Why A Service Culture Is Essential For New Economy Businesses

Dr Ross McKenzie The Startup Business

I have never met Al Gore in person, though I have attended his lectures and read his books and publications.

My view is that he is a very forward looking and positive individual, despite the subject matter he typically speaks about today.

Depending on where you’re coming from, you may associate him as the former US Vice President, with a long and respected career in politics, as is the case with many of his peers, regardless of what side of the aisle you may stand. Or perhaps more recently, you may associate him with the message around global warming?

For me, I go back to his 2013 book – The Future: Six Drivers of Global Change, because here he highlighted very clearly the impact of artificial intelligence, robots and automation (we call these AI.R.A technologies today), long before it became a main stream conversation of urgency in business to address.

But in the last twelve months there have been additional voices adding to the dialogue around “robots”.

For example, in March 2017, Bill Gates suggested a tax on robots that take human jobs.

In April 2017, I had the opportunity to join a panel of speakers at the Annual Investment Meeting Congress in Dubai to discuss the impact of robotics on emerging nations with 15,000 delegates.

Then as recently as 17th July 2017, Elon Musk calls for increased regulatory oversight into AI.

Robots will be able to do everything better than us (Elon Musk, CEO of Tesla and SpaceX)

That is why regardless of your individual perspectives, you must stop and think for a moment what Gore, Gates, Musk and others see, that many currently do not?

And while I am also optimistic like Gore, I am also of the same view and have no doubt what so ever, that we will all be impacted – if not already.

So that is why when I am speaking to businesses or professionals, a common thread is about future proofing yourself in this New Economy.

What helped us, what contributed to our successes so far, will not necessarily cut it going forward.

As individuals, we need to acquire new skills.

For existing businesses, it is about acquiring new capabilities, and for startups, it’s about doing things fundamentally different.

In other words, this is about “re-wiring” yourself from the old ways and paradigms and this must be at the core, otherwise you will not be sustainable.

To do this in business, is about assessing the value proposition in everything you do. Whether this be how you market, how you onboard new clients, deliver services or develop new services (or products), value must be present.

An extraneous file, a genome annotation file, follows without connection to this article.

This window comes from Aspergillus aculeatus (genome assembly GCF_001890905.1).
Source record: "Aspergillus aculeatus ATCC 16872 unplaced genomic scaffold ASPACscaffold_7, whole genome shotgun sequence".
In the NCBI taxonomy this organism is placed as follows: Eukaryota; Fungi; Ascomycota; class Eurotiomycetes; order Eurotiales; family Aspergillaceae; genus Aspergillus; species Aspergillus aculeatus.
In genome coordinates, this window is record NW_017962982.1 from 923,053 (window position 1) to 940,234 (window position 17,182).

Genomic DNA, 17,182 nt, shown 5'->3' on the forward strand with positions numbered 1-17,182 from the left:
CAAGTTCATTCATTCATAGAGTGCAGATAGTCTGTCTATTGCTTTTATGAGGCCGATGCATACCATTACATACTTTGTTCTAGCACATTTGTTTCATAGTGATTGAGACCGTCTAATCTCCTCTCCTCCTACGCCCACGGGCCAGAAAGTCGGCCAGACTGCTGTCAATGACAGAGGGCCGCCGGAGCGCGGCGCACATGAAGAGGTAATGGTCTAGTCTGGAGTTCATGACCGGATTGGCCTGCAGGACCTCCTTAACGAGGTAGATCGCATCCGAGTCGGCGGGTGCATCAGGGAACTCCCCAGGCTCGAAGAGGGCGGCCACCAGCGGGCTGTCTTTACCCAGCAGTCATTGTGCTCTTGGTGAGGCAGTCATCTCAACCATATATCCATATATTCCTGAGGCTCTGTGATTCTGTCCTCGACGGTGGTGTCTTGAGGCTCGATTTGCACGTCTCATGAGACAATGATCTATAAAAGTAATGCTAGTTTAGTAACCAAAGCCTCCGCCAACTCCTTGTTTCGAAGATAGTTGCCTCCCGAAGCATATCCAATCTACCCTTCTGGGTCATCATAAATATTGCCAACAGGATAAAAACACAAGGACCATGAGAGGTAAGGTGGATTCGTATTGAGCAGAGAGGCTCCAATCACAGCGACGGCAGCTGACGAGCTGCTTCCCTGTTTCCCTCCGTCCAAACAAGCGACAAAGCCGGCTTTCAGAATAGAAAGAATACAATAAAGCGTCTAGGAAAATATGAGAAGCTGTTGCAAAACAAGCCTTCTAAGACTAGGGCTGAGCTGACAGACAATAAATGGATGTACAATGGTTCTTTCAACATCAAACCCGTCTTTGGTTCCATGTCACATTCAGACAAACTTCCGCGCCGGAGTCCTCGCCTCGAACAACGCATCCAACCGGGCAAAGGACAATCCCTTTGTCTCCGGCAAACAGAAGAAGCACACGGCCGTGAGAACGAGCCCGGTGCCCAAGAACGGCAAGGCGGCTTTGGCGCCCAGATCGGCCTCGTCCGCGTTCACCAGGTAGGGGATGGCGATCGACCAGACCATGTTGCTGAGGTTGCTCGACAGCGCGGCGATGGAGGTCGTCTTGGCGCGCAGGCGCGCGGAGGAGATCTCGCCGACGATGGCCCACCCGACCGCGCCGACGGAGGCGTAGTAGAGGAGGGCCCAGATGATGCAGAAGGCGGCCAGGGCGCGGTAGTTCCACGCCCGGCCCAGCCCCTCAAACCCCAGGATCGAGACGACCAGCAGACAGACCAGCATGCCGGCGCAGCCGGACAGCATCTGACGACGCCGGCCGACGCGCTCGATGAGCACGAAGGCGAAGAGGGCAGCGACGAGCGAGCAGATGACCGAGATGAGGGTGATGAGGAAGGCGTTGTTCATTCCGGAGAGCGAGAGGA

Now of course value can be measured in numerous ways – above the line, bottom line, or triple line.

To help you do this, there are four things you need to do…

Firstly, this starts with a set of organising principles so that you have the right structures in place for your business for the New Economy. This is about architecture and as we know there are some really bad designs out there, which just do not work! So regardless of your size today, let’s get this aspect right so that you can scale and be sustainable.

Secondly, you need to evaluate the right technologies that are both agile and scalable for your unique set of circumstances – a cookie cutter “plug in” approach will not work. Integration is essential here as you need to be turning data into insights.

Third, you need to assess the right partnerships and collaborations in which there are synergies that compliment and supplement your business. Too often I see supplier relationships that are just transactional – you have to shift these to strategic partnerships of value.

Fourth, you need to keep “re-wiring” yourself and your team, to new opportunities and adjust or respond to new threats. This is about ensuring you are fully optimised or have the right performance in place all the time.

In addition to these four areas, at The Startup Business we also believe in doing something else and is very much aligned to our values, Learn, Lead, Legacy. This is about service, or more specifically about the “imperative to serve”. We do not always get this right, we do make mistakes. However, we do believe it helps us ensure we are continually providing value.

So, whether you are an optimist like Al Gore (and myself), or maybe visionaries like Gates and Musk, or just a pragmatist, transitioning to the New Economy is possible regardless of where you are right now and the external changes that are possibly impacting you.

You just need to get on to it, because if you do not, the consequences will be dire.

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